Nowadays, medicine and health fields are getting more and more involved with computer science. Among all branches, the main focus of the current research points towards Artificial Intelligence (AI) to improve the performance of Clinical Decision Support System (CDSSs). In a general term, CDSSs comprise a large spectrum of systems which provide clinicians, staff, patients, and other individuals with knowledge and person-specific information, intelligently filtered and presented at appropriate times, to enhance health and health care (Berner, 2009). Although the first attempts to supply health services with computerized systems appeared in late 1950s (Ledley & Lusted, 1959), CDSSs have been used in clinical practice since 1970 with the appearance of the first clinical advisory systems (Dombal et al., 1972, Shortliffe, 1976 and Warner, 1979). Since then, several CDSSs based on AI algorithms have been designed and are widely used in hospitals and medical centers, shifting from merely administrative systems to the actual CDSSs and they are proved to be very useful not only to help the clinical staff in making decision but for patients also. CDSSs should form an important part of the field of clinical knowledge management technologies through their capacity to support the clinical process and use of knowledge,including knowledge maintenance and continuous learning, from diagnosis and investigation through surgery, treatment and long-term care. Arguments for and against the value of CDSSs have been discussed over the years. Among its potential benefits, as stated in Coiera (2003), CDSSs could improve patient safety through reduced medication errors and adverse events. Also, they should improve quality of care by increasing pathways, guidelines and documentation available for patients. Another advantage is that CDSSs may improve efficiency in health care delivery, reducing costs through faster order processing and avoiding test duplication. As drawbacks, clinicians may see CDSSs as a threat to clinical judgment and sometimes too inflexible, with difficulties to depart from ordered, pre-prepared paths. Also, computer-supported decision systems promote over-reliance on software decisions which may limit clinicians’ freedom to think at some point. In the same way, bad designed systems can create extra work or extend clinical procedures more than necessary. Finally, maintenance costs, professional support and training needed by the medical staff in order to use the software properly could also be seen as arguments against the utilization of CDSSs. Despite several successes, their impact on routine clinical practice has not been as strong as expected, specially due to the barriers to their implementation, which still remain in place. Therefore, up to the date, CDSSs have not been largely tested and, given their fast evolution and the limited range of clinical settings in which they have been used, it is mandatory that CDSSs should be rigorously evaluated before widespread introduction into clinical practice (Evans, Pestotnik, & Classen, 1998). Decision support can be provided at various stages in the care process, from preventive care through diagnosis and treatment to monitoring and follow-up. As detailed in Perreault and Metzger (1999), computer CDSSs can be designed to support four basic clinical functions. First, giving administrative support, aiding in clinical coding and documentation, authorization of procedures, and referrals. Second, managing clinical complexity, keeping patients on research and chemotherapy protocols, tracking orders, referrals follow-up, and preventive care. The third function deals with cost control, programming CDSSs to monitor medication orders with the objective of avoiding duplicate or unnecessary tests. A fourth stage of application, which represents the focus of this work, involves CDSSs with low level decision support, helping in clinical diagnosis and treatment plan processes, giving case-specific support in highly complex surgery operations as in Minimally Invasive Surgery (MISs), promoting use of best practices and guidelines based on population case management. CDSSs are classified into two main groups, depending on whether they are knowledge-based systems, or non knowledge-based systems (Berner, 2009). The knowledge-based CDSSs are the most common type of CDSSs used in clinics and hospitals. Many of today’s knowledge-based CDSSs arose out of earlier expert systems research, where the aim was to build a computer program that could simulate human thinking (Miller et al., 1982 and Shortliffe et al., 1973). They are structured around rules mostly in the form of IF-THEN statements. Most of knowledge-based systems consist of three parts, the knowledge base, inference engine, and mechanism to communicate (Wyatt & Spiegelhalter, 1991). The rules are associated with compiled data extracted from a knowledge base. The inference engine combines the rules from the knowledge base with the patient’s data. The communication mechanism will allow the system to show the results to the user as well as have input into the system. Non knowledge-based CDSSs use AI through machine learning techniques, which allows the computer to learn from past experiences and to recognize patterns in the clinical data (Marakas, 1999). Artificial Neural Network (ANN) (Baxt, 1995, Holst et al., 2000 and Olsson et al., 2002) and genetic algorithms (Laurikkala, Juhola, Lammi, & Viikki, 1999) are two common types of non knowledge-based systems. The fusion of a knowledge base with non knowledge-based machine learning techniques results into an hybrid system. Hybrid systems extract the best from both methodologies, finally resulting into an overall improvement of the system performance and thus providing an optimal solution for Clinical Decision Support Systems (Demmer-Fushman & Lin, 2007). This paper will focus on this kind of hybrid systems, presenting a software framework for CDSS which uses a well-known lazy learning technique called Case-Based Reasoning (CBR) ( Aamodt & Plaza, 1994) and a past patients case base to asses clinicians. Although rule-based approaches can be used to implement CDSS, rules for these systems would become very complex and difficult to compile ( Wills & Watson, 2004). Storing experience lends itself well to a case-based approach, whereas encoding experience knowledge in rules is not as intuitive. In fact cases can also be seen as rules (one case one rule) specific for each case. CBR systems also automatically adapt with experience, while rule-based approaches may need more user-interaction and understanding. From a software oriented point of view, a CBR-based CDSSs is designed to directly aid in clinical decision making in which characteristics of individual patients are matched to a computerized knowledge base for the purpose of generating patient-specific assessments or recommendations that are then presented to clinicians for consideration (Hunt, Haynes, Hanna, & Smith, 1998). CBR is the process of solving new problems based on the solutions of similar past problems. In the clinical field, CBR has been specifically used in successful CDSSs. An integration of CBR and rule-based reasoning was used in systems for the planning of ongoing care of Alzheimer’s patients (Marling & Whitehouse, 2001) and for the management of Diabetes patients (Bellazi, Montani, Portinale, & Riva, 1999). The eXiTCDSS tool is presented giving support to a recent complex minimally invasive surgery which is receiving growing attention lately, the Transcatheter Aortic Valve Implantation (TAVI) (Webb & Cribier, 2011). In TAVI, a synthetic valve is transported to the heart through a small hole made in groin. This procedure can be compared to that performed when placing a stent, or performing balloon angioplasty. Nowadays, there are two current market leaders whose devices have earned CE Mark approval in Europe and are available to physicians for TAVI in appropriate patients; the CoreValve device (a self-expanding valve prosthesis consisting of a Nickel–titanium frame with a tri-leaflet valve fashioned out of porcine pericardium mounted within) and the SAPIEN device by Edwards Lifesciences (a balloon-expandable tubular metal stent with a tri-leaflet valve fashioned out of bovine pericardium mounted within). This technique was first developed in Europe, where it was initially performed in 2002. Since then, more than 10,000 patients have benefited from it and the results have shown the procedure to be effective in improving functioning in the patients with severe aortic stenosis. In the recent years TAVI is assuming a major role in the routine management of patients with aortic stenosis and now TAVI is considered the standard in patients who are not candidates for conventional surgical Aortic Valve Replacement (AVR). On the basis of almost 10 years of experience TAVI also appears to be a reasonable option for some operable, but high-risk patients. Nevertheless considerable work needs to be done before TAVI is expanded into lower risk groups. This work presents a workflow-based CDSS designed to give case-specific assessment to clinicians during complex surgery. For this purpose, a real TAVI case base of 82 patients operated at Rennes University Hospital is used as case base. The article is structured as follows. In Section 2 a description of the workflow management during an intervention is detailed. Also, recent applications of CDSS for surgical processes are reviewed. Section 3 introduces the eXiTCDSS framework. Also, this section describes the components and functionalities of the application. In Section 4, the TAVI MIS is described. The application of eXiTCDSS is applied to the TAVI procedure. In Section 5, experimental results with a real TAVI patient case base are presented. Finally, conclusions and future work are included in Section 6.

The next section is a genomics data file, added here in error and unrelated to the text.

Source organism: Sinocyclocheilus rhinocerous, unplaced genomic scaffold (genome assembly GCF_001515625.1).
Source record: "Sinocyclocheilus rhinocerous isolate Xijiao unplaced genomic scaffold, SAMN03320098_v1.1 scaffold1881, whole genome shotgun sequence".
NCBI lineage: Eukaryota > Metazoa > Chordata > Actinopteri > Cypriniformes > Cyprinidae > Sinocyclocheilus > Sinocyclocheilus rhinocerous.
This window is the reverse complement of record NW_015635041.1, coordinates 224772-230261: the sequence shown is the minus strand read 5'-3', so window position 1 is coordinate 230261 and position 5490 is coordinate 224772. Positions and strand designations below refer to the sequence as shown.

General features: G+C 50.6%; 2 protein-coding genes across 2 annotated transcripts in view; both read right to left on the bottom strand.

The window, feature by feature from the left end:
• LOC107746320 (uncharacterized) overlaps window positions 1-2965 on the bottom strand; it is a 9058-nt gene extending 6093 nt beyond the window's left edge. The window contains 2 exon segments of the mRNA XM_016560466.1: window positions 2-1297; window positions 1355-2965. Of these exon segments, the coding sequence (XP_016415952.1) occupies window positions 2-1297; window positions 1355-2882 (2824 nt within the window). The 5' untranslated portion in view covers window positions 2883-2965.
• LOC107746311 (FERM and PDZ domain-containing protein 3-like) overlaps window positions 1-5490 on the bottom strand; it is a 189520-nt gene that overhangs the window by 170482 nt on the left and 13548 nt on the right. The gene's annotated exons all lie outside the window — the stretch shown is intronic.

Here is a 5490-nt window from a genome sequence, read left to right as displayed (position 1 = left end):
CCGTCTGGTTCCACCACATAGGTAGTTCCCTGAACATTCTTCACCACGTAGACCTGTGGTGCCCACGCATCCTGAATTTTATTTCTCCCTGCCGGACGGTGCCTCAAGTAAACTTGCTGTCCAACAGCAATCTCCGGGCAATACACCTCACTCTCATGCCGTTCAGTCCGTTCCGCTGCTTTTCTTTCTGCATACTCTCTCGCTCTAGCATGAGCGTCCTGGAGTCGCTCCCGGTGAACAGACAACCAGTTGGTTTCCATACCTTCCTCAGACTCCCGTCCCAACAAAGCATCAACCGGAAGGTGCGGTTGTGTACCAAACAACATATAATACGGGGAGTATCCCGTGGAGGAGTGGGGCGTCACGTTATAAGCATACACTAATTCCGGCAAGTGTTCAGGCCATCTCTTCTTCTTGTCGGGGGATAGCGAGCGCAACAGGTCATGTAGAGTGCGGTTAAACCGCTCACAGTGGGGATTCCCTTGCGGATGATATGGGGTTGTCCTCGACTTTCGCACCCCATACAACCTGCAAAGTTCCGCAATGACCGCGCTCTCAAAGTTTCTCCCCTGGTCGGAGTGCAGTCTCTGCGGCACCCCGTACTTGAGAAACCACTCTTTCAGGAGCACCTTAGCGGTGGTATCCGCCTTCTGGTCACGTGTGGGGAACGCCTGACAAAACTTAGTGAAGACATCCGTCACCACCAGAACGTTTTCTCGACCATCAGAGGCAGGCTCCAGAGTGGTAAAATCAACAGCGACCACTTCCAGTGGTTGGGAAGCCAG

نتیجه گیری انگلیسی
This article presents eXiTCDSS, a workflow-based CDSS designed to give case-specific assessment to clinicians during complex surgery or MISs. The framework facilitates interaction with physicians, which are guided along the application in a user-friendly way. Its workflow structure offers high versatility allowing the clinicians to decide in which steps of the procedure they wish to receive support. The tasks and attributes selection can easily be saved/loaded into independent files for future use. Although it has been designed to give support to a wide range of interventions, the eXiTCDSS has been initially applied to give support to TAVI interventions. The tool has demonstrated its performance giving support to critical questions of a TAVI procedure with good results. Current work is focused with improving the user interface and adding more available options for advanced users: choosing among different distance methods and attribute search algorithms. In the same way, we are working in the implementation of a better default distance calculation method that better fits into the kind of data we are managing so non CBR-expert users can obtain better results without dealing with complex testing. Software architecture modifications will provide the application with voice activation and gesture recognition tools. Finally, the feedback received from the numerous physicians consulted has been very positive and the interest showed in this project is encouraging. Clinicians agree that CDSS are of high value specially in recently growing MIS like TAVI where the number of interventions per year is still low compared to common surgery and which also require expert hands due to its complex procedure.